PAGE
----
Last Updated on November 27, 2021 by Jenny
Every year before I sit down to write this post, I always wonder how to pose it so that readers don’t feel bad or sorry for me. That’s not what it is about for me. I am not looking for that – I am rather wanting to share the feelings, emotions and reasons behind Floppycats and also the impact these small, beautiful creatures have on our lives. 9 years ago today, I made the difficult decision to put down one of the greatest loves of my life, Rags.
He is the reason you are reading this post today – he is the reason this site exists and will continue to exist, for his legacy. The heart of the little girl in that photo above promised him that. He was my best friend, my biggest secret keeper and one of my greatest teachers.
You can read more about his life here: Rags’ THE REASON for Floppycats I have done a post every March 30 since (he died in 2009). When he passed, Rags was 19.5 years old. In 1989, Rags was a gift to me and my siblings when I was 10 years old.
So I was nearly 30 years old when I said my goodbyes. In other words, he had a strong impact on my life, especially during those troubling teenage years. I was fortunate with Rags – I had a lot of time to say goodbye.
He died, March 30, 2009, but was diagnosed with severe kidney failure in December of 2008 and they had given him 2 weeks to live in December. He, of course, lived another 3 months. As we all know (and experienced with loved ones) with end-of-life situations, the soul decides when it is leaving, not the medical diagnosis – I believe that’s why Rags lived the additional 2.5 months.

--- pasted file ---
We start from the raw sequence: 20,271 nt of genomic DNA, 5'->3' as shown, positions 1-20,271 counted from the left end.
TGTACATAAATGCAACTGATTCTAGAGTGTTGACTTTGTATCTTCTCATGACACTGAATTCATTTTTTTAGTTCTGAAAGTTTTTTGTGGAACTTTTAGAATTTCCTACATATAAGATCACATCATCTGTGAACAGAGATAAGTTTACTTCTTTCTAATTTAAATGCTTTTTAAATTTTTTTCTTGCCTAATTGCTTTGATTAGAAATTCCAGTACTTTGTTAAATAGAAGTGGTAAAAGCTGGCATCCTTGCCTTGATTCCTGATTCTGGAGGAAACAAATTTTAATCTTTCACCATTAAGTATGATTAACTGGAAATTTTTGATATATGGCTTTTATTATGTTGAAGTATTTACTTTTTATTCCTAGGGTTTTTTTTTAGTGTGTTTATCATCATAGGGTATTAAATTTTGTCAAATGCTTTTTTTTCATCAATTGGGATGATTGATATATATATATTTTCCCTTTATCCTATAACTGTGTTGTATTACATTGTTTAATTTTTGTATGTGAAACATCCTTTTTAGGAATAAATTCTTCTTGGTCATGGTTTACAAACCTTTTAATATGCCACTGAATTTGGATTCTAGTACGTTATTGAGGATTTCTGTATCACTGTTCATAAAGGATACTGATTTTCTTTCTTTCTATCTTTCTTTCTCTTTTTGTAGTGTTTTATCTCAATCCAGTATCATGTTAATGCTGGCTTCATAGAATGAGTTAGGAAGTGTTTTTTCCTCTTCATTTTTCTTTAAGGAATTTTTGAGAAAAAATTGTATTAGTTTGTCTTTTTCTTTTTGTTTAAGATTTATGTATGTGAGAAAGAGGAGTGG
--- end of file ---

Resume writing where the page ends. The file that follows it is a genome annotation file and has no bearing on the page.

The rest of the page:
It was a long journey – one I wouldn’t have changed for the world. I was able to be home with him every day and talk to him about all my worries and fears – talk to him about how much I loved him and every purr he had given me.
Tell him how much I would miss face-planting in him and smelling his smell, or hearing his purr. I knew his little body was failing, so I would pick up his paw and study every angle, every hair not wanting to forget it. I would study every ounce of him, laying next to him for hours.
I’ve been told kidney failure is not painful – you’re just really weak. And that’s what I experienced with Rags – I shared the physical details of the end of his life in this post – Celebrating my Rags.
I have received many emails from readers who have either just recently experienced the passing of their pet or know it’s coming. It’s not a fun process, certainly. But it can be beautiful – beautiful because the reason it hurts so damn much is because you love and have loved them with your whole heart and to me, that’s the beauty. Since Rags is the reason for this site – I always honor him today and also on August 8 – his birthday (and the reason that every post is published at 8:08am on the site – you’ll notice the “8” trend a lot).
When I die, I want to be cremated and have my ashes mixed with my cats’ ashes – so until that happens, I needed a place to “store” Rags’ ashes. I was taking silversmithing classes after Rags passed and decided to make an “urn” for his ashes. It has his paw print on the top of it and his ashes inside. I love it, and it sits on my mantel under his photo, of course.
Sometimes the loss of a pet can be an overwhelming loss because a pet is part of your everyday life, living with you, etc. Making that box certainly helped me. Cheers to my Freegie – I’d kill for a chance to live with you again.
How have you coped with the loss of a beloved pet? What were some of the things you did to mourn their loss? Did you do anything special with their ashes?